Heartening indeed to see that the progressive Singaporean youth is currently being active in the advocacy alongside LGBTQ-related organizations in order to raise and strengthen equality. It is hoped that the fight would continue on and fortify until Singapore reaches a place in time wherein its strength of diversity and multiculturalism includes that of human sexuality and gender expression.

A sure-footed wanderer. A shy, but strong personality. Hot-headed but cool. A critic of this propaganda-filled, often brainwashed society. A lover of nature, creativity and intellectual pursuits. Femme in all the right places. Breaking down stereotypical perspectives and narrow-mindedness. A writer with a pen name and no face. I'm a private person, but not closeted. Stay true!

Travel

Why a used car could be perfect for a backpacker in Australia

If you are giving the matter some serious thought, let’s look at why a used car makes for an ideal solution for a backpacker in Australia.

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While backpacking around Australia is one of the best ways to see the country, sometimes it can be a bit difficult to sort out transportation. Ridesharing is an option, but it is not always feasible. When you are roughing it and living out of your backpack, you may also not always have the budget for plane flights and more luxurious travel options. 

For these reasons, investing in a used car can make a lot of sense for a backpacker in Australia. If you are a little light on funds, or if you want to use your savings for other purposes during your travels, you can easily find low rates when it comes to financing a used car loan

If you are giving the matter some serious thought, let’s look at why a used car makes for an ideal solution for a backpacker in Australia.

Freedom Of Movement

One of the biggest advantages of having access to a used car as a backpacker in search of adventure is the ability to move freely at your own pace. Used cars will allow you to move around the country where you want and when you want. This makes it ideal for spending more time seeing the things that intrigue you the most and to bypass the areas that are less interesting to you.

Conversely, relying on public transportation or even plane flights places you at the mercy of the schedules set by the companies involved. You are also likely to be more confined to larger urban centres where this type of infrastructure exists. Used cars, on the other hand, will provide you with the ability to venture into areas that are less commonly explored in the country.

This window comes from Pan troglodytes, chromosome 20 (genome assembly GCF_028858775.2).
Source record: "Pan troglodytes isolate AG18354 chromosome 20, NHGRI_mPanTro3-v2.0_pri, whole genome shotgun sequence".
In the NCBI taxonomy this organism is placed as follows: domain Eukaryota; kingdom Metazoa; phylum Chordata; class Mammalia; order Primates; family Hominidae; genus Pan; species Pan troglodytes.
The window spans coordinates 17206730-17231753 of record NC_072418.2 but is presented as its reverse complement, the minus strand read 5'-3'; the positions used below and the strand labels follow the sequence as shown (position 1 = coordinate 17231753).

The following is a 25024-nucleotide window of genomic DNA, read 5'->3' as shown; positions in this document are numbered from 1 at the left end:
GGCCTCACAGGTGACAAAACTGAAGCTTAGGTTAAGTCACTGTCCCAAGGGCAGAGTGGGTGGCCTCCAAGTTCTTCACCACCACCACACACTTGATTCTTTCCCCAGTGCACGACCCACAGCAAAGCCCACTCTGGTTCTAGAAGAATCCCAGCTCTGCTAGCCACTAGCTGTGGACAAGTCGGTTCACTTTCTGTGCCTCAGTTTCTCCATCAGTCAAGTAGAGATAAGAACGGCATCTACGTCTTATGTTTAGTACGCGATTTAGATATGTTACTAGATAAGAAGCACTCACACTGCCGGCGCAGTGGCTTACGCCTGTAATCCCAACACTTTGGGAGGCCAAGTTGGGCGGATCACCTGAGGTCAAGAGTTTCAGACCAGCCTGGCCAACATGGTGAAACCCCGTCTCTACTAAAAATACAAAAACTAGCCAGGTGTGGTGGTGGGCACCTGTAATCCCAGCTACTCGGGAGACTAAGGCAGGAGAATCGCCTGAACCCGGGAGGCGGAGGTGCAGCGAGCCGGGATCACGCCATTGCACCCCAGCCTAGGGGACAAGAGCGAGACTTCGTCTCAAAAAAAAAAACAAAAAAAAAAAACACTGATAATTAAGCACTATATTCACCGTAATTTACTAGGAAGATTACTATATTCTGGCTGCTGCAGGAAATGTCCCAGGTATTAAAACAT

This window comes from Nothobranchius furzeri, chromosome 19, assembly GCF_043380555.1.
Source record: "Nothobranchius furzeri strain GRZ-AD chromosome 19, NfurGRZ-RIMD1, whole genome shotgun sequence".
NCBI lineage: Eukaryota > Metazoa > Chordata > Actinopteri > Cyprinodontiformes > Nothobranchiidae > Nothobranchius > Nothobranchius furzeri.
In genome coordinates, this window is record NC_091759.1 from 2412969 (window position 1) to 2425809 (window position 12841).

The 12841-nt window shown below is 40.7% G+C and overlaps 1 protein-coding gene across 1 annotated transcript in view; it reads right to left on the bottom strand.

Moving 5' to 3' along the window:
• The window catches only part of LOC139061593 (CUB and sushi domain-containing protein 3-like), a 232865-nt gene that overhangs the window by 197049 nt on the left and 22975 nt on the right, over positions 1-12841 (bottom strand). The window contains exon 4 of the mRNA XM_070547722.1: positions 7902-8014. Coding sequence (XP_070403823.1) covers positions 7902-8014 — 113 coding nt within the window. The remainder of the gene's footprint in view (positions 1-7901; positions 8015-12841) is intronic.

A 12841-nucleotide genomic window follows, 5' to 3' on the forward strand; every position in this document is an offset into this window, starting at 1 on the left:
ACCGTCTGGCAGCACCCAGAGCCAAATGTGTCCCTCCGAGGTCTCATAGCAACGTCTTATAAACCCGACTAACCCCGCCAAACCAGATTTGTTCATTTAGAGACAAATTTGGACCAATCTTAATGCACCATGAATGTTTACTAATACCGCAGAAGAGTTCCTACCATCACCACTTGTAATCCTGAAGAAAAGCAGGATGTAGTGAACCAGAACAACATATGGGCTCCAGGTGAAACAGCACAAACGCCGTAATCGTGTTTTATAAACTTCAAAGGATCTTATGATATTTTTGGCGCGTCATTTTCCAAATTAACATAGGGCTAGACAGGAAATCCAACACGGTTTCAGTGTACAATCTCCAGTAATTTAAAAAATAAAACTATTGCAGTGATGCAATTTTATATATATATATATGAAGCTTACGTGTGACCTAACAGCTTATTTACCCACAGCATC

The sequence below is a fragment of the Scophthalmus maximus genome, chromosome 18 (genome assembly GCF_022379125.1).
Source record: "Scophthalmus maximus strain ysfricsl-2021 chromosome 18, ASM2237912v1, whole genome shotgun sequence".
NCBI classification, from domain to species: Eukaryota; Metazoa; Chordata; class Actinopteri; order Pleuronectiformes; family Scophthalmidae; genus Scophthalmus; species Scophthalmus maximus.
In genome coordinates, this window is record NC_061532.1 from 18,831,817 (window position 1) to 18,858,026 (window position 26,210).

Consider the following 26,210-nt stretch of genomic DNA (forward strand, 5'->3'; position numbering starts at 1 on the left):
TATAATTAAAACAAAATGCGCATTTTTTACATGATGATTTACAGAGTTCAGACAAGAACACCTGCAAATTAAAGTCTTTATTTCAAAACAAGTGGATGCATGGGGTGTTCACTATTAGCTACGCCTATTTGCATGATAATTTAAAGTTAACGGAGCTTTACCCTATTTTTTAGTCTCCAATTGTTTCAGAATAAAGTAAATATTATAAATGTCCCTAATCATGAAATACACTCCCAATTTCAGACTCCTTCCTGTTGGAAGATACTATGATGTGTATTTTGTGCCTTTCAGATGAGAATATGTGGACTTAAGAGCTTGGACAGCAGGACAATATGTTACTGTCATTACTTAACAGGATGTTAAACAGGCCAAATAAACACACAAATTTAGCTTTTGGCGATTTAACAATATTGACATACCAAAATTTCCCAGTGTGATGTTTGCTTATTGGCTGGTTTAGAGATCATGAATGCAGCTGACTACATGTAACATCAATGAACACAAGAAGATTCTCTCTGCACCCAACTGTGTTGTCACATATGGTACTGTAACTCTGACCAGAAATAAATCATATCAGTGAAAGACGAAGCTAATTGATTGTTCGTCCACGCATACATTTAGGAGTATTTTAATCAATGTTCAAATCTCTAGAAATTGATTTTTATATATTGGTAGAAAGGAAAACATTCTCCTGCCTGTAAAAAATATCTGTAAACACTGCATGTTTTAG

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Fits With A Backpacking Budget

The great reason why buying a used car is good for a backpacker is that the price is usually just right for such a travel budget. While a new model may be out of reach for a traveller with a shoestring budget, a used car can be a prudent investment. After ensuring that the used car you are thinking of buying is in good working order and not in need of major repairs, you can be confident that the investment will provide you with affordable transportation for at least the duration of your trip.

Store Your Belongings

While a car is not always the safest place to store valuable possessions, it does represent a reasonable option for keeping your things secure. It can get tiring to constantly have to watch your backpack. Lockers are usually available at hostels and major transportation hubs, but these places are a hassle to travel back and forth to constantly.

When you have a used car at your disposal, you will be able to keep your belongings locked in the vehicle or even hidden from view in the trunk. This provides you with a more flexible means of keeping your possessions close by but does not require you to continually check in on them.

Split The Cost

Travelling with a used car also allows you to fill up the remaining spaces with fellow travellers. Beyond the benefits of meeting new people and making friends along the way, this will also allow you to cut down on the cost of fuel for your trip. By ridesharing with friends or even with trustworthy strangers, your travel budget will be able to take you further down the road.

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Used Car, New Adventures

For the reasons outlined here, consider making the investment in a used car as a backpacker. While it might seem like a bit of an investment, you will be pleasantly surprised at the many benefits that it can bring to your travel experience.

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LIFESTYLE & CULTURE

The fears we can all face and how to overcome them

Figuring out what is causing you to feel fearful and then facing your fears is an excellent way to overcome them.

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Dealing with fear is something many people have to handle on a daily basis. Some people have such high intensity towards something they dear that it stops them doing it or causes them to feel anxious and stressed when faced with the situation. However, while it may not be something you completely get over, you can learn to deal with the fear itself. Or certainly get to a point where you are prepared to handle the situation.With that in mind, here are some of the common ways people can face their fears.